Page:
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Media Watch: ‘There Is No More Molly’

Media Watch: ‘There Is No More Molly’

Deadly fatwa turns journalist into a ‘ghost.’

Associate Editor

If a mosque near Ground Zero is a national story, let alone a Jewish story — as is the proposed burning of a Koran by an obscure Florida pastor; as is the perceived surge in Islamophobia — with each of these stories inspiring endless Jewish statements, columns, and rabbinic sermons from here to Israel, then what are we to make of Molly Norris?

Is she a Jewish story, too?

And when so many in the media have so focused on how “moderate” an imam can be, what are we to make of Imam Anwar Al-Awlaki?

The New York Times praised him in 2001 as the “go-to Muslim cleric for reporters scrambling to explain Islam.” He said all the right things. The Times quoted his 2001 sermon, “We came here to build, not to destroy. … We are the bridge between Americans and one billion Muslims worldwide.”

Born in New Mexico, a graduate of Colorado State University, Awlaki was the spiritual leader of a Virginia mosque, one of the largest in America.

We’ll get to the connection between Norris and the imam in a moment, but first: who is Molly Norris, anyway?

A few months ago, Norris, a Seattle cartoonist, was briefly famous — even internationally, the Jerusalem Post and others in Israel wrote about her — when she mock-proposed in one of her cartoons that May 20th be “Everybody Draw Mohammed Day.” It was her response to Comedy Central’s censorship of a “South Park” episode that depicted the Islamic prophet in an undignified fashion. Then some people started a Facebook group to encourage drawing Mohammed in a negative way, saying they got the idea from Norris.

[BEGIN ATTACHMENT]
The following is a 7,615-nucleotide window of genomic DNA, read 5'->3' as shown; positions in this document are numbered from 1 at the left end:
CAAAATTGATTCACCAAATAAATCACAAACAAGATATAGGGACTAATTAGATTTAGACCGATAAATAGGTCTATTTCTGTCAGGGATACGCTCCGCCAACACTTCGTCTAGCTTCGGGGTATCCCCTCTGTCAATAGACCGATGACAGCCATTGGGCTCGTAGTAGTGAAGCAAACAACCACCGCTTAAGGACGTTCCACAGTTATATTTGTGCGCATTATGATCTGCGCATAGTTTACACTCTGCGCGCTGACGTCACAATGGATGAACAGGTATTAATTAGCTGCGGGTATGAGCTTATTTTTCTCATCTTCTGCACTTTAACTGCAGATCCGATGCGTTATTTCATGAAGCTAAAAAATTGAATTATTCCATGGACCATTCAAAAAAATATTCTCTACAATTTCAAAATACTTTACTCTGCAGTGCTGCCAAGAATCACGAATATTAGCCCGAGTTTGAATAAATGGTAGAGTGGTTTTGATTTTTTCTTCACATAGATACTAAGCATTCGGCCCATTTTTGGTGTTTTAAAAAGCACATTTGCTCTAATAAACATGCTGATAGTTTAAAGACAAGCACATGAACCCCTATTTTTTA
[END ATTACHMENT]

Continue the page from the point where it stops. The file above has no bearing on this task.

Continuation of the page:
According to the Christian Science Monitor (May 19), “The blowback was quick and furious.” Norris “posted a disclaimer… ‘I am horrified” at the Facebook group. To actually demean Mohammed, she said, was “vitriolic and worse, offensive to Muslims who had nothing to do with the censorship issue I was inspired to draw about in the first place.’”

Try telling that to the massive crowds in Pakistan who in May were waving placards and screaming in the streets against Norris and “Everybody Draw Mohammed Day.”

On Sep. 15, the Seattle Weekly told its readers, “You may have noticed that Molly Norris is not in the paper this week. That’s because there is no more Molly.”

In FBI jargon, she was “going ghost,” said the paper, changing her name, leaving her home, disappearing as much as any human could.

Imam Awlaki, no longer moderate and now living in Yemen, issued a fatwa, a death sentence declaring Norris to be “a prime target of assassination.” The FBI said the threat was real, and closing in.

Awlaki may be in Yemen but he has quite a reach. According to the Times and Washington Post, he has been linked to one of the 9/11 hijackers. And he exchanged e-mails with Major Nidal Hasan, the Fort Hood shooter, prior to the murders there. The imam also has been linked to the foiled Times Square bomber, as well as to the foiled Christmas bomber in the plane over Detroit.

One of the few journalists writing about Norris, James Taranto of The Wall Street Journal online (Sept. 17), recalled how the Times was once convinced that this imam was the Great White Hope of moderate American Islam. “How’s that working out?” asked Taranto.